Ugh, havent done GCC malloc analysis for too long.
     
  6. OP
    OP
    Azrael

    Azrael Member

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    Didnt do the malloc analysis, but switching to the Leonardo seems to have resolved the issue:
    [​IMG]

    Ill add the rest of the codebase back in and see if that still works.

    Edit: readded codebase, works fine.
     
    Last edited: May 17, 2019
  7. @rt

    @rt Member

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    There appears to be a return code for malloc error, but you didn’t mention the result.
    Code:
    // SSD1306_SWITCHCAPVCC = generate display voltage from 3.3V internally
    if(!display.begin(SSD1306_SWITCHCAPVCC, 0x3C)) { // Address 0x3D for 128x64
    Serial.println(F("SSD1306 allocation failed"));
    for(;;); // Don't proceed, loop forever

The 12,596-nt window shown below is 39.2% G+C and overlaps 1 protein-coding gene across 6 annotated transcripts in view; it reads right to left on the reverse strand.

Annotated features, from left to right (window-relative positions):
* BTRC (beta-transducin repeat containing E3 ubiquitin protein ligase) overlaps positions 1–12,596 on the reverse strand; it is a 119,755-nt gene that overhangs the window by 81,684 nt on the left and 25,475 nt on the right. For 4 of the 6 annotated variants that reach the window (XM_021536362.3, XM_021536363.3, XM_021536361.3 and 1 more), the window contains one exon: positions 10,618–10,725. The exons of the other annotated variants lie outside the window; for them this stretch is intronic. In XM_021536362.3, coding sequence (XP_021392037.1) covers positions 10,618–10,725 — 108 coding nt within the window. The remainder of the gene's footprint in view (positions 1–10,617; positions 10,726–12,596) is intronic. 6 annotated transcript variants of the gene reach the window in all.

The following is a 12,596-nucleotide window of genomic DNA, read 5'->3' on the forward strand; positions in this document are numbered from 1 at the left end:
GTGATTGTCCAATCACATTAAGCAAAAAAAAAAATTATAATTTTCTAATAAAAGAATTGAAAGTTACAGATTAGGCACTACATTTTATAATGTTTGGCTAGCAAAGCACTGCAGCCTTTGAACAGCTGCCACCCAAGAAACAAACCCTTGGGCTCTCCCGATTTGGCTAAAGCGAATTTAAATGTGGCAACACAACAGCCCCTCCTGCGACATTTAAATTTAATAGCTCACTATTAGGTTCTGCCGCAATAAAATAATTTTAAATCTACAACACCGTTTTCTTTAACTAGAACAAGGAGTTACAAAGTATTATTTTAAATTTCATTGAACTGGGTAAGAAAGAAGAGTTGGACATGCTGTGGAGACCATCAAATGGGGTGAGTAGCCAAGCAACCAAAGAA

}
    
    It’s spot on 1024 bytes for a 128x64 bitwise monochrome frame buffer. Still a lot of memory for some platforms.
     
  8. mtma

    mtma Member

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    The Adafruit driver wants more than that.

    Based on the responses I gather the OP wants to keep the code compatible with the open-source driver, so isn't interested in re-writing the driver.

    But certainly if you didn't really need to use some of the vfx functions in the Adafruit driver, you could differentially update the base glyphs into the buffer of the SSD1306 and not carry a local frame-buffer, which would free up a lot of memory.
     
  9. OP
    OP
    Azrael

    Azrael Member

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    There isn’t a return code, just FALSE.

    And yeah. Trying to keep it broadly compatible so that it’s not locked in to a specific display.